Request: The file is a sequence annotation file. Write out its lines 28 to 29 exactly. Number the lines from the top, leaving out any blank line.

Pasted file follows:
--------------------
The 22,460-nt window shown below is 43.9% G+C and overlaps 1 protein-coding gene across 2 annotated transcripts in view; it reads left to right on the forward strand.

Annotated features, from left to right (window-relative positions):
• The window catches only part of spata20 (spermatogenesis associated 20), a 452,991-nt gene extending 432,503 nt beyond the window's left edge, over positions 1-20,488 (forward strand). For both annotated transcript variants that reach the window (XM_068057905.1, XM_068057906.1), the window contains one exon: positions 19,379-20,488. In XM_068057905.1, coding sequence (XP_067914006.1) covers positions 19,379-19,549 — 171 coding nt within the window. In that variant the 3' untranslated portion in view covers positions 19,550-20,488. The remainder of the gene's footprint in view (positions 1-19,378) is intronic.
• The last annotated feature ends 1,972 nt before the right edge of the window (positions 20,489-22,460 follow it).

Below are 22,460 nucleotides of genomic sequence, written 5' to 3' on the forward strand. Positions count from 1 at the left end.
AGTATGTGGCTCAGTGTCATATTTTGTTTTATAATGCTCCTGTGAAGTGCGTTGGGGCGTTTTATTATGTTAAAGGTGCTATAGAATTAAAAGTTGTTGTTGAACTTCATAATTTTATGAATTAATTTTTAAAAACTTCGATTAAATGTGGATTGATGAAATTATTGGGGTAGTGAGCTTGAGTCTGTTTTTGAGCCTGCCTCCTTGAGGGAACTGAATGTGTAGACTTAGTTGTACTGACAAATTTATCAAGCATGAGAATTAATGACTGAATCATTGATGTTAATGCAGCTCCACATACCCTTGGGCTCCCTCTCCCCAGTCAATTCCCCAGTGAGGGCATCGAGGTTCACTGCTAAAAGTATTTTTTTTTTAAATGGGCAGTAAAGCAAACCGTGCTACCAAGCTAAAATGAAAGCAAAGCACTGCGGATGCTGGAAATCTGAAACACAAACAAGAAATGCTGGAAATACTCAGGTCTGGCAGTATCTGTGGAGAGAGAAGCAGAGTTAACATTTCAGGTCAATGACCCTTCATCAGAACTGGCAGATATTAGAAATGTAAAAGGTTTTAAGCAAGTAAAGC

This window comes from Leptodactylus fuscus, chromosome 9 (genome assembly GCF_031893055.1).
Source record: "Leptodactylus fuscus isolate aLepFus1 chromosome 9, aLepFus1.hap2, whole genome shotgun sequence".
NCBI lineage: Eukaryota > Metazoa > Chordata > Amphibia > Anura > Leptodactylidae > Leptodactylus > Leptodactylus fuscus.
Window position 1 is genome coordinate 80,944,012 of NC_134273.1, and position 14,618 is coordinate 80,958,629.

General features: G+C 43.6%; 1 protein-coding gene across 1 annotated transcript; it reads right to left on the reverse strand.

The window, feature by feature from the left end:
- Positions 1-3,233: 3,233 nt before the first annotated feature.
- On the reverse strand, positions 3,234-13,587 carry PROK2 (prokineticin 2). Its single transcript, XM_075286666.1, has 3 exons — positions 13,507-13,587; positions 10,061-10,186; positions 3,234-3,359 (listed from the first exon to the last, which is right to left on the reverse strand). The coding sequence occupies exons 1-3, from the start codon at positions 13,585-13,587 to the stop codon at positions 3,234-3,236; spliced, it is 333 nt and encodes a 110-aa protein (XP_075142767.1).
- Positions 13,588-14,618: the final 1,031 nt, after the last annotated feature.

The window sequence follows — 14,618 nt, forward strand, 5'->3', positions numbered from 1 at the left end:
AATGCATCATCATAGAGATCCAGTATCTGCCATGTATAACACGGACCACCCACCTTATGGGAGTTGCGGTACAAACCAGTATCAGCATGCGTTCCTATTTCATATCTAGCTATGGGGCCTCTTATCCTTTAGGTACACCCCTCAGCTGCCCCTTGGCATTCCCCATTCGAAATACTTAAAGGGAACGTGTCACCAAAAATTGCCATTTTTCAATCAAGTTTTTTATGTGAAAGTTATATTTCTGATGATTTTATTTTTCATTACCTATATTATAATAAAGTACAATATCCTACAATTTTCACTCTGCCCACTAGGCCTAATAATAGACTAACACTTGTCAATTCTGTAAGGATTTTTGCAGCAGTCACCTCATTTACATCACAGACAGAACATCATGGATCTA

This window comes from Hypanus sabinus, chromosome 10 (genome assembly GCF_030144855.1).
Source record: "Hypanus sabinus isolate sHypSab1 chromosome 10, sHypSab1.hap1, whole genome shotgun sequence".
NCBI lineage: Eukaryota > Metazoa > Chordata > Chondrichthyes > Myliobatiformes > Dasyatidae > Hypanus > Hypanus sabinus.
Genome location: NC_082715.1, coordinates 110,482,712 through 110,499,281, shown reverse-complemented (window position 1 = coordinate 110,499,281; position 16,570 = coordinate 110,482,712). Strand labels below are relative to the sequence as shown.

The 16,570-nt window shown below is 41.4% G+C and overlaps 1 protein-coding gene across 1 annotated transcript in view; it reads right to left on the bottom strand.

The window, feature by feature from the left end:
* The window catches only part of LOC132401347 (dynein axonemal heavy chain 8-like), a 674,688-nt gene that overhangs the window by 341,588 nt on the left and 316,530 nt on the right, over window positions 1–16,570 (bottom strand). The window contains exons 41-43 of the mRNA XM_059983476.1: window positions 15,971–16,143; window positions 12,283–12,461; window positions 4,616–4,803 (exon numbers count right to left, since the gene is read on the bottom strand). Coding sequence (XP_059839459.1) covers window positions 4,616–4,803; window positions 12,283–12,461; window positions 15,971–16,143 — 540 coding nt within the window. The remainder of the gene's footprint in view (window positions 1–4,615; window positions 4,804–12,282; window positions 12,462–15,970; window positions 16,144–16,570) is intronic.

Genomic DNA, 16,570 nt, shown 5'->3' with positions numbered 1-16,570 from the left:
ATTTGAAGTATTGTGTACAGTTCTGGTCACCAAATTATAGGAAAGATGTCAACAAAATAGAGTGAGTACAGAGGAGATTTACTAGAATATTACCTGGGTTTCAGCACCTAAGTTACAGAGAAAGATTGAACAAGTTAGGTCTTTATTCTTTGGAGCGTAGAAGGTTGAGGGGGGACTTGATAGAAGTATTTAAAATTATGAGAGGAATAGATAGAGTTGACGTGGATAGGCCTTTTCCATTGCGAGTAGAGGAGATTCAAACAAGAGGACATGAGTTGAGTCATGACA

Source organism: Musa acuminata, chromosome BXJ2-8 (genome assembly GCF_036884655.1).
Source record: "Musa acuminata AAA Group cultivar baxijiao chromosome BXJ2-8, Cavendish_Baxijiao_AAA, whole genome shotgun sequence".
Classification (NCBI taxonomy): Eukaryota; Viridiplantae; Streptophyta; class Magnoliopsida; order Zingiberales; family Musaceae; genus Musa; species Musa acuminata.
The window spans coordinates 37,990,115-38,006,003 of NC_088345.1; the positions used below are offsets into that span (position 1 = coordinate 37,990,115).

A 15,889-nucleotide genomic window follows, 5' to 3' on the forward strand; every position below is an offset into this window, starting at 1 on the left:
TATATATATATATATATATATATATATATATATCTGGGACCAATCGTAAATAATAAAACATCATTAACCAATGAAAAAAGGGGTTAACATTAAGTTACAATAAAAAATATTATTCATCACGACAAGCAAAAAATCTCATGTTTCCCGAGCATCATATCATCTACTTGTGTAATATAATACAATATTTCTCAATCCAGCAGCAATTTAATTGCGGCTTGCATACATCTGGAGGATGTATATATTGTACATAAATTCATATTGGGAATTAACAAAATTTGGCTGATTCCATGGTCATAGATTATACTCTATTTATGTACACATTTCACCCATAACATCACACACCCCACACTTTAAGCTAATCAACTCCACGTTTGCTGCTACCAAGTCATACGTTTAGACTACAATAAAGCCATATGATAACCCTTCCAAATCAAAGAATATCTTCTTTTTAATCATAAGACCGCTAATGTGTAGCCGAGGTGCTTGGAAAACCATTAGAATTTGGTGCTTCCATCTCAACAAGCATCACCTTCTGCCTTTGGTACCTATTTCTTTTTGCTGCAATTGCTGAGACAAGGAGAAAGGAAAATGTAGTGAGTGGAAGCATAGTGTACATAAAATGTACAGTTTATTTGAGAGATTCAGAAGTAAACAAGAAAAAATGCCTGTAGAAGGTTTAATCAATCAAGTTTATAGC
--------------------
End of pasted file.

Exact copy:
Source record: "Musa acuminata AAA Group cultivar baxijiao chromosome BXJ2-8, Cavendish_Baxijiao_AAA, whole genome shotgun sequence".
Classification (NCBI taxonomy): Eukaryota; Viridiplantae; Streptophyta; class Magnoliopsida; order Zingiberales; family Musaceae; genus Musa; species Musa acuminata.